Use this URL to cite or link to this record in EThOS: http://ethos.bl.uk/OrderDetails.do?uin=uk.bl.ethos.634599
Title: Control and maintenance processes in working memory : neuropsychological investigations
Author: Moro, R.
Awarding Body: University of London
Current Institution: University College London (University of London)
Date of Award: 2008
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Abstract:
The aim of this thesis was to investigate working memory by investigating performance on an updating task devised to pose variable demands on maintenance and control processes. The task required participants to recall information that was "relevant" according to a given criterion, at the same time inhibiting information that was not relevant to that criterion. Performance on this task was investigated in healthy participants, in order to understand the impact of different loads on maintenance and inhibition processes, and of different stimuli on recall performance and on error production. The predictions tested were that recall performance on the updating task would be affected by both load on maintenance and load on control processes and that the production of errors due to the recall of "to-be-inhibited" information would only be affected by load on control processes. The hypothesis that the central executive component of working memory would be differentially affected by normal aging, dementia of the Alzheimer's type and brain damage affecting the prefrontal lobes was also explored by investigating performance on the updating task in groups with these characteristics. The predictions were that in normal ageing maintenance would be reduced but control processes would be spared, in senile dementia both processes would be impaired and in presence of prefrontal damage only control processes would be affected. Moreover, since the multi-component model of working memory was originally conceived as the basis for complex cognitive abilities such as mental arithmetic, this was also investigated in groups of participants reported in the literature as having problems in these functions as well as in working memory. The findings are discussed in light of the predictions.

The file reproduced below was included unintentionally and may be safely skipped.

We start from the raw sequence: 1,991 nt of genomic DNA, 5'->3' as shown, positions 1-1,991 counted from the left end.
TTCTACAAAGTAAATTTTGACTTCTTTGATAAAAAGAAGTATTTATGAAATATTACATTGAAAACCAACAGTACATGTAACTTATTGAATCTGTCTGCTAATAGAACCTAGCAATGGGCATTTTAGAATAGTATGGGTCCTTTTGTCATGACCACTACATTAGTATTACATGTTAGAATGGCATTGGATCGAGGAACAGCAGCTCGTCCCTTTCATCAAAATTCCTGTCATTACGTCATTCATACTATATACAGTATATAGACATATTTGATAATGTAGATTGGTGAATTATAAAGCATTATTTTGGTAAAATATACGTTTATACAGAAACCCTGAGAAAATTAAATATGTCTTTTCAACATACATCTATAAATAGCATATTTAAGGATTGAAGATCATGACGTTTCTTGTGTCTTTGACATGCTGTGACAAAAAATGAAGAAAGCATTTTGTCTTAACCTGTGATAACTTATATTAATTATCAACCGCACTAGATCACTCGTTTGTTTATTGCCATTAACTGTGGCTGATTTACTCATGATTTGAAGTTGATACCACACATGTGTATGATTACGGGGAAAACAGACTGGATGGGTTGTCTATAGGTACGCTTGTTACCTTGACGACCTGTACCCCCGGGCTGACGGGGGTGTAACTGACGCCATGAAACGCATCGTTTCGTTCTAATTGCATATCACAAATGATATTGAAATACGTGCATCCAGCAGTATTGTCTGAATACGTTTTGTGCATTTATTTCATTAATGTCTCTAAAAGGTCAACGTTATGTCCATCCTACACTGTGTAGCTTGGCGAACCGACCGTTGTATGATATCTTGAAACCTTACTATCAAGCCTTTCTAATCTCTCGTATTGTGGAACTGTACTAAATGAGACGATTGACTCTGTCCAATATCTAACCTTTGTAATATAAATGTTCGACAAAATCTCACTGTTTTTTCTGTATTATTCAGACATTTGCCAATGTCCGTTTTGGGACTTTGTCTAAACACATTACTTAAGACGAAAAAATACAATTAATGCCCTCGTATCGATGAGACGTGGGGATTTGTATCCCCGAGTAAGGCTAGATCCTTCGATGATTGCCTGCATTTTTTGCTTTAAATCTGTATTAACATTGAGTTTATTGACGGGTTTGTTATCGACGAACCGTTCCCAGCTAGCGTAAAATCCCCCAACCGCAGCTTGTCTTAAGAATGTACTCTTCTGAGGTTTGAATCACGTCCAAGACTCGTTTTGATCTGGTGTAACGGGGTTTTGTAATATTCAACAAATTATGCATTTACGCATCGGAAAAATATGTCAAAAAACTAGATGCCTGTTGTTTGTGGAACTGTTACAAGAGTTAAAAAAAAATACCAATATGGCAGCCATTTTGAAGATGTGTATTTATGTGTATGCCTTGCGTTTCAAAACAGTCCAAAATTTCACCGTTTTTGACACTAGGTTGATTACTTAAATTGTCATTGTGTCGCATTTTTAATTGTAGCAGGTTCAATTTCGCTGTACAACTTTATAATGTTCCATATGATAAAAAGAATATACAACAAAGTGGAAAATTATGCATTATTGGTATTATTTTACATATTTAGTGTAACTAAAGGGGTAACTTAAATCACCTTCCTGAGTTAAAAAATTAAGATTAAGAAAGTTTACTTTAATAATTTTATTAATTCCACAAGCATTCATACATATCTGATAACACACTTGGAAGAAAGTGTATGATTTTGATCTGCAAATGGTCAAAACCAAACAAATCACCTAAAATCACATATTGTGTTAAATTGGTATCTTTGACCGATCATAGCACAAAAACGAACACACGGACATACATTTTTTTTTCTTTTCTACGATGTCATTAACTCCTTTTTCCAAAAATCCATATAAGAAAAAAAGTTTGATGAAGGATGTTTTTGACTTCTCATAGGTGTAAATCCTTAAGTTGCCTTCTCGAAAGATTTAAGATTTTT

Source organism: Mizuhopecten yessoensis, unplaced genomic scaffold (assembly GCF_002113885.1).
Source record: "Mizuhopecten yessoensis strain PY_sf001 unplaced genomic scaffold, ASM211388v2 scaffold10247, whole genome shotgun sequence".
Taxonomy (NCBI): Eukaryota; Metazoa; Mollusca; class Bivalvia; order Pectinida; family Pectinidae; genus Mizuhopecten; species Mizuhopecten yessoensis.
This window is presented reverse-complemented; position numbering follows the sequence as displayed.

Supervisor: Not available Sponsor: Not available
Qualification Name: Thesis (Ph.D.) Qualification Level: Doctoral
EThOS ID: uk.bl.ethos.634599  DOI: Not available
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